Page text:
Monday, November 24, 2014

Guest - Echo Ishii

Good morning! I'm buried in galleys and writing Book 2 of my Rider trilogy and here it is Thanksgiving week (in the USA). I'm not even sure at this point if I'll be cooking the big celebratory dinner on Thursday or if Hubby and I will visit friends instead. I'll be happy either way because I love cooking the dinner but I also love visiting the friends. For me, it's a win-win :-)

So since this is Thanksgiving here, how about we all take a moment to think of one thing that we're grateful for. For me, I'm grateful for many, many things but for this moment, I'm grateful for all the Star-Crossed Romance readers. You all rock!

Now grab one of the comfy seats and a cup of your favorite brew and a treat or two and enjoy our guest, author Echo Ishii who will be discussing Magical Objects.

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Magical Objects

Echo Ishii

For most fantasy stories, magical objects hold a certain fascination. Swords are ever popular, as well as knives, rings, necklaces, and amulets. And of course mirrors. Mirrors appear in a variety of stories.  And because, thus far, there doesn't seem to be a technological innovation that replaces mirrors they are likely to stick around.

The spinning wheel, however, is increasingly rare. Spinning wheels are still common in some parts of the world, but in a society in which clothing is commercially produced, spinning wheels, looms, spindles, and such-common in folktales-are rarely used items that many people have never encountered.

In my novella, Mr. Rumpel and Mr. Grimm, one of the characters is bound to a magical spinning wheel. Spinning wheels are common in folktales and fairy tales throughout the world: two of the most common are Rumpelstiltskin and some versions of Sleeping Beauty. The Three Spinners, a lesser-known Grimm tale about a princess and three old spinners whose bodies are deformed through spinning, emphasize the role spinning played in the lives of all social classes.

Directly related to tales of spinning and weaving, a whole genre of folktales and fairy tales concerning magical clothing. Who can forget…The Emperor's New Clothes? A classic tale of expectations and extravagance mixed with human foolishness. In a A Swahili tale, The Cloth of the Serpent Pembe Mirui, in which a merchant's wife demands that her husband acquire a special cloth from a magical serpent to prove his love and devotion. And many Chinese folktales focus on special garments made of silk given magical power and significance.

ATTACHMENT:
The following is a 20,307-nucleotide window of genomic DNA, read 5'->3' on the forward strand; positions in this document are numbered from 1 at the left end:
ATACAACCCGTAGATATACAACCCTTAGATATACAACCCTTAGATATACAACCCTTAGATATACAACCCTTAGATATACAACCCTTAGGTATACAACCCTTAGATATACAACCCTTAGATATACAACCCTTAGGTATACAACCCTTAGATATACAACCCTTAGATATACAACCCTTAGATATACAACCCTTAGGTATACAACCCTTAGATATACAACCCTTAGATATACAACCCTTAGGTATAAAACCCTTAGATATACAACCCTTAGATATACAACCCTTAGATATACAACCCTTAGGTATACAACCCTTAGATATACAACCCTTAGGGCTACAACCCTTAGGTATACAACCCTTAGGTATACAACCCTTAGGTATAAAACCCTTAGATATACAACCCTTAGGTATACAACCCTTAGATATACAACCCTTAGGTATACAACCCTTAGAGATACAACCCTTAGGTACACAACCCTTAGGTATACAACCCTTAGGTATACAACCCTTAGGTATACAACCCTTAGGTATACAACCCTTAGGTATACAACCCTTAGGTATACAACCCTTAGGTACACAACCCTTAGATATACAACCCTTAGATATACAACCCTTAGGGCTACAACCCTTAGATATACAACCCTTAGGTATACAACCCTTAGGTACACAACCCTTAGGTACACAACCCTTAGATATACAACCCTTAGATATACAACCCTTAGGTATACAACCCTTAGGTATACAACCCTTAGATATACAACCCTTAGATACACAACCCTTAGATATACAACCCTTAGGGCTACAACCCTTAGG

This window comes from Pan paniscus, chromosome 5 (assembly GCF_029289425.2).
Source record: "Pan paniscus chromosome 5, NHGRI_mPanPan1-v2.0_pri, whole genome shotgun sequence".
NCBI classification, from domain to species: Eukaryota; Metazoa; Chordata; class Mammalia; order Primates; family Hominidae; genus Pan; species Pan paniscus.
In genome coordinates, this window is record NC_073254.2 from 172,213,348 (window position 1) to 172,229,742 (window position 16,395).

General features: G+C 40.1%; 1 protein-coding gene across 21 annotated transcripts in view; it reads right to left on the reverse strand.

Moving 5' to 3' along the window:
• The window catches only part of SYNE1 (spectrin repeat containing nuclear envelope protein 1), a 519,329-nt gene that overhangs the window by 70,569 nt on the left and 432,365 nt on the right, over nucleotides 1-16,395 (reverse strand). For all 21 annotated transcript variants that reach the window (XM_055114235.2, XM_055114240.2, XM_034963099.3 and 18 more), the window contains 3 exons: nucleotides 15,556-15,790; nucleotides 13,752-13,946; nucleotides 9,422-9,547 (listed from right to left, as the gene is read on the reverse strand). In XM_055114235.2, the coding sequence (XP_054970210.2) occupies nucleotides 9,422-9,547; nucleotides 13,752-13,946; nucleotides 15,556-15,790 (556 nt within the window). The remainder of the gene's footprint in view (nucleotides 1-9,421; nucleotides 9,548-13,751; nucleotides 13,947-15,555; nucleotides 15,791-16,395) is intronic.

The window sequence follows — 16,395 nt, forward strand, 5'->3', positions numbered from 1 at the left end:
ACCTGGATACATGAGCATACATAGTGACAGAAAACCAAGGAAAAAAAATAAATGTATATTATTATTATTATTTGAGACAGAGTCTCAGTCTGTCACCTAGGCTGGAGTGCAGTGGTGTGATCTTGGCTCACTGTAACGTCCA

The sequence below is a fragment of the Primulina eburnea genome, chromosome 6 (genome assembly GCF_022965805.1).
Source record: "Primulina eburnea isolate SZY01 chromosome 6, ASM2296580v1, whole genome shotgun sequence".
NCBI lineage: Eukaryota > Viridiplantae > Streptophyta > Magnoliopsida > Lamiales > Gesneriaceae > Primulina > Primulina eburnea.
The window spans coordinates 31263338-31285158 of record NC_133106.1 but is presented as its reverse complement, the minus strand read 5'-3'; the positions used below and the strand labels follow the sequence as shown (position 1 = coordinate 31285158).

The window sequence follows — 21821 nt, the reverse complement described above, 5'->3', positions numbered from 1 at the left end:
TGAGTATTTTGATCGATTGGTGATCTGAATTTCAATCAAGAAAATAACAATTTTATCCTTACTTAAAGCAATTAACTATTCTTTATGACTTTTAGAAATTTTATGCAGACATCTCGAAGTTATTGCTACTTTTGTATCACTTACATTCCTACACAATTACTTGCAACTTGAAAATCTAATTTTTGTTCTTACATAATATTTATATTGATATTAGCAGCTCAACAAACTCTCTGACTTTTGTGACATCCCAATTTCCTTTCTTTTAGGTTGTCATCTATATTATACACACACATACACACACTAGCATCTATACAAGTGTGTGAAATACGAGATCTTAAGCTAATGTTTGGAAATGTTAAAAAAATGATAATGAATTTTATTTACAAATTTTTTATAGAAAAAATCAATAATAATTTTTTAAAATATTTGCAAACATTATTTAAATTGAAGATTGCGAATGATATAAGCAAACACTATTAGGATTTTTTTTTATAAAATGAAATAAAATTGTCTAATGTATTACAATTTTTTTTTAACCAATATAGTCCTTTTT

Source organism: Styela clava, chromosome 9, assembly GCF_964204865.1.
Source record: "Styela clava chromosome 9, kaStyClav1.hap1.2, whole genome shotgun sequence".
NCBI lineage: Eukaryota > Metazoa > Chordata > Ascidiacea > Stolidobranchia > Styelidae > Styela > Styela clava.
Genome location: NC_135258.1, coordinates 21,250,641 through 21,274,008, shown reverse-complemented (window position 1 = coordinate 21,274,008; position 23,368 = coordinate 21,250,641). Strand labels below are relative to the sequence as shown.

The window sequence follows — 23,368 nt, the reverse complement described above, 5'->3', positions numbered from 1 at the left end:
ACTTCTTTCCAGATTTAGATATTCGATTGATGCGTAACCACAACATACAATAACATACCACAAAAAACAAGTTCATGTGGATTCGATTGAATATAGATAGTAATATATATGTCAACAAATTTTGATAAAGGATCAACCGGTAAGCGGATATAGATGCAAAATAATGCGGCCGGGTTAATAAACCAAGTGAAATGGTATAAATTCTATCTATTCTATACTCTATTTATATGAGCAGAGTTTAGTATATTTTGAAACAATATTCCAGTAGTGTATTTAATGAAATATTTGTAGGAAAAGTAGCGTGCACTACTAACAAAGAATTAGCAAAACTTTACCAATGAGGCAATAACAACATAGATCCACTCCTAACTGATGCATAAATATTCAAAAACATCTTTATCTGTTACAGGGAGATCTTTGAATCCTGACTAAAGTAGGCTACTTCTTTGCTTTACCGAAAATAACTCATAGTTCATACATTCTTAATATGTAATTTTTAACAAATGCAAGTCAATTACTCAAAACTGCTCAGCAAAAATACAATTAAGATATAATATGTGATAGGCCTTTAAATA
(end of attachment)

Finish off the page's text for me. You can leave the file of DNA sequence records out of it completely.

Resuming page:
This was not only a world in which items were handmade, it was also a world in which people had fewer possessions. A man would have one good pair of boots. A woman might have one fine dress and one work dress. Until the last century, that was standard outside of the very wealthy. Things were made by people others knew and made to last. In a world of mass produced clothing, there is still something special about handmade items. The modern hobby industry of knitting and sewing exists as part of a desire to create something on our own.




Echo Ishii writes fantasy and paranormal romance. Her M/M fantasy novella Mr. Rumpel and Mr. Grimm is out now from Less Than Three Press. (note: some explicit content) and at Amazon.com.

Pinterest: mrsbookmark
Twitter: @mrsbookmark
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Lynda Again --

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Have a Blessed day!

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2 comments:

Lynda K. Scott said...

Hi Echo. This is a very interesting post. Thanks for being with us!

Echo Ishii said...

Thanks so much for letting me have the opportunity.